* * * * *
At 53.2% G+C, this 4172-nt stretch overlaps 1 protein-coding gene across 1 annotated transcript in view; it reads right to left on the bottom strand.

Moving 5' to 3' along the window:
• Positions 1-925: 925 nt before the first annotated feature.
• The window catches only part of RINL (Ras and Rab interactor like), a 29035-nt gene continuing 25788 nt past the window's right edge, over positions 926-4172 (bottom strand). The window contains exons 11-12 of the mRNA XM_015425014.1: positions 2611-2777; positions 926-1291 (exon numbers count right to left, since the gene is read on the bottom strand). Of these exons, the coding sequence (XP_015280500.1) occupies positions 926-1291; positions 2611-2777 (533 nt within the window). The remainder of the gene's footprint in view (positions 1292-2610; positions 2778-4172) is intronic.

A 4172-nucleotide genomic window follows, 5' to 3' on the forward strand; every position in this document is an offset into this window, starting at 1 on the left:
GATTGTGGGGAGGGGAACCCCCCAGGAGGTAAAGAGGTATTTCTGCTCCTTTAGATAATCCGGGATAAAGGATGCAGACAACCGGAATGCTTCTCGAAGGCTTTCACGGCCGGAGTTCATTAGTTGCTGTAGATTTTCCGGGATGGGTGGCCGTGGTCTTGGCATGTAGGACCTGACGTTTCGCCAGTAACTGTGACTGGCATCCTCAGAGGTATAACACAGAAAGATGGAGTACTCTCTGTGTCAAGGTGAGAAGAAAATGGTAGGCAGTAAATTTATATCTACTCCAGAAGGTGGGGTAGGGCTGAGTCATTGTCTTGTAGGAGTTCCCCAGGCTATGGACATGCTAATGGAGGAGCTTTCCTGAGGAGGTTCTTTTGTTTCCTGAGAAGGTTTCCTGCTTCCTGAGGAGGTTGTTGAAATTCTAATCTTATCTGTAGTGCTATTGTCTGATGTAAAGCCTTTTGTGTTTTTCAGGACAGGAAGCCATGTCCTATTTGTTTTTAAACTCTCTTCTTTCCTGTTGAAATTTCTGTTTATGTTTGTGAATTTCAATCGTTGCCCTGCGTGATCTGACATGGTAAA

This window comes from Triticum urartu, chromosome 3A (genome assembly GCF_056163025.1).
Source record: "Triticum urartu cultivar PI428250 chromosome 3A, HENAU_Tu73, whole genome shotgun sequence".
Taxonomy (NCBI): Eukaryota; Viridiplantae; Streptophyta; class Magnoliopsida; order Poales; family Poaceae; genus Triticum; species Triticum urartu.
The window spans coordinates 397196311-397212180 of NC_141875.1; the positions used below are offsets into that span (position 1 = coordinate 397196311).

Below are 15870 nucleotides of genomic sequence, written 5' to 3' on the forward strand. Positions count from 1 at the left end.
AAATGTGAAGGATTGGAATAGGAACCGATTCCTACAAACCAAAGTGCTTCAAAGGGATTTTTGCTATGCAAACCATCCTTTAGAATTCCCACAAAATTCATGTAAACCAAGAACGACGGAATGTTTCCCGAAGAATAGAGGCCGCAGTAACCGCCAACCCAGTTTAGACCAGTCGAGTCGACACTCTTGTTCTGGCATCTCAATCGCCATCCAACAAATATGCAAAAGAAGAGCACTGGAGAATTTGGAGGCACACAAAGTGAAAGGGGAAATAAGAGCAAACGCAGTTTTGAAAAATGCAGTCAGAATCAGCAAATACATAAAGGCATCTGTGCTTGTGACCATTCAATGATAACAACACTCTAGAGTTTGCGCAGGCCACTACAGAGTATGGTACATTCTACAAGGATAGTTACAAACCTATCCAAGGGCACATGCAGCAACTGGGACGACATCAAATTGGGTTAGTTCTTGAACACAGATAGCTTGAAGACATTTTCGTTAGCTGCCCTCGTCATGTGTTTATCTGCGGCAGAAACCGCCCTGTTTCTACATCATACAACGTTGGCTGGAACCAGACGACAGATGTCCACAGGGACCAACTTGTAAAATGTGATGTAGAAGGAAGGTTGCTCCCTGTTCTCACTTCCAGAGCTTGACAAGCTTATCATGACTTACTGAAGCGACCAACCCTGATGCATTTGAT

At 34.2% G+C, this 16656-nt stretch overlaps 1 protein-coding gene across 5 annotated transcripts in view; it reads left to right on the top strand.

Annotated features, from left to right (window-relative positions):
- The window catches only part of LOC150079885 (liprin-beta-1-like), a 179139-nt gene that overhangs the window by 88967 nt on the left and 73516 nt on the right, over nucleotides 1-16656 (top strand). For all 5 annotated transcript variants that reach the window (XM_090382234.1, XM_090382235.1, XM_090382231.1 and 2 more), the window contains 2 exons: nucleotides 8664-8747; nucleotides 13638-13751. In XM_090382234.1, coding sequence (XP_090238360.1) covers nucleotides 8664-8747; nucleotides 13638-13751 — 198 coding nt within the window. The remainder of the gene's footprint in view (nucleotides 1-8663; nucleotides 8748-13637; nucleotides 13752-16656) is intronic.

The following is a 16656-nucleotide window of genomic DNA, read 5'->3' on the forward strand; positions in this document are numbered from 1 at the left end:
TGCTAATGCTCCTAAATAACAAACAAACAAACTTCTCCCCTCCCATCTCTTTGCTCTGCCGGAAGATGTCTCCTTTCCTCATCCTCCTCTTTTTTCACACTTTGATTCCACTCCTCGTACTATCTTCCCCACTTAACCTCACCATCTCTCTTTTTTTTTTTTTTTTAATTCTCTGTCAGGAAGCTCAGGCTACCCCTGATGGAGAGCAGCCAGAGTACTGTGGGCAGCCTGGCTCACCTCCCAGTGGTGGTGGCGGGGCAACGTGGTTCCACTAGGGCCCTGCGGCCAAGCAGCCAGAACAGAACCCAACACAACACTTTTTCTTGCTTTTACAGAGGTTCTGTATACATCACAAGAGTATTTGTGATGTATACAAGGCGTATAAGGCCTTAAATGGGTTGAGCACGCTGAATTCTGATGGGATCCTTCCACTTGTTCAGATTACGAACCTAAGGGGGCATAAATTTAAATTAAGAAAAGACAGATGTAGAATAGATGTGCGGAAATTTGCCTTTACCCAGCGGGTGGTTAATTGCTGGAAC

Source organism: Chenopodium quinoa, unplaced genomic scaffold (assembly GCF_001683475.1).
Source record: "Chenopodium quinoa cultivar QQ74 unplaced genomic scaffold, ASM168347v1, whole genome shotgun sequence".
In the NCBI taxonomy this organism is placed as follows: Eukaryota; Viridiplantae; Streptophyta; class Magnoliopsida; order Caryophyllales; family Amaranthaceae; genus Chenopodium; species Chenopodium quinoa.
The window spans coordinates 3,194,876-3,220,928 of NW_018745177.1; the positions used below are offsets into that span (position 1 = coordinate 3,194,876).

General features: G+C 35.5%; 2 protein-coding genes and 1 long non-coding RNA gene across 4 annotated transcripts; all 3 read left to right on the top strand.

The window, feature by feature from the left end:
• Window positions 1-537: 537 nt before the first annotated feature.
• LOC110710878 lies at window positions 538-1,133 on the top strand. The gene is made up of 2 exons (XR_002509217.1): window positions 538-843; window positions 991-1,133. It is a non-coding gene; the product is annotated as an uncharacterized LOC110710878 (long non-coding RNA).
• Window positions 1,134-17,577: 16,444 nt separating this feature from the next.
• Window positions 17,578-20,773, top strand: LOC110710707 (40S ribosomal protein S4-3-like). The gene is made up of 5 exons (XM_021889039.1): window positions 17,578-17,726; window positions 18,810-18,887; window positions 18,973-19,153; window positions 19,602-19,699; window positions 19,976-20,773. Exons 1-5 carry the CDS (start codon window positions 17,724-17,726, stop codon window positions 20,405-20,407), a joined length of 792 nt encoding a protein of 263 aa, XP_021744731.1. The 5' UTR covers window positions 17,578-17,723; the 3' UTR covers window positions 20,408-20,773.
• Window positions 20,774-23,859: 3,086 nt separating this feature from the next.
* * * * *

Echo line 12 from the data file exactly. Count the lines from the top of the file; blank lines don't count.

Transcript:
AAATGTGAAGGATTGGAATAGGAACCGATTCCTACAAACCAAAGTGCTTCAAAGGGATTTTTGCTATGCAAACCATCCTTTAGAATTCCCACAAAATTCATGTAAACCAAGAACGACGGAATGTTTCCCGAAGAATAGAGGCCGCAGTAACCGCCAACCCAGTTTAGACCAGTCGAGTCGACACTCTTGTTCTGGCATCTCAATCGCCATCCAACAAATATGCAAAAGAAGAGCACTGGAGAATTTGGAGGCACACAAAGTGAAAGGGGAAATAAGAGCAAACGCAGTTTTGAAAAATGCAGTCAGAATCAGCAAATACATAAAGGCATCTGTGCTTGTGACCATTCAATGATAACAACACTCTAGAGTTTGCGCAGGCCACTACAGAGTATGGTACATTCTACAAGGATAGTTACAAACCTATCCAAGGGCACATGCAGCAACTGGGACGACATCAAATTGGGTTAGTTCTTGAACACAGATAGCTTGAAGACATTTTCGTTAGCTGCCCTCGTCATGTGTTTATCTGCGGCAGAAACCGCCCTGTTTCTACATCATACAACGTTGGCTGGAACCAGACGACAGATGTCCACAGGGACCAACTTGTAAAATGTGATGTAGAAGGAAGGTTGCTCCCTGTTCTCACTTCCAGAGCTTGACAAGCTTATCATGACTTACTGAAGCGACCAACCCTGATGCATTTGAT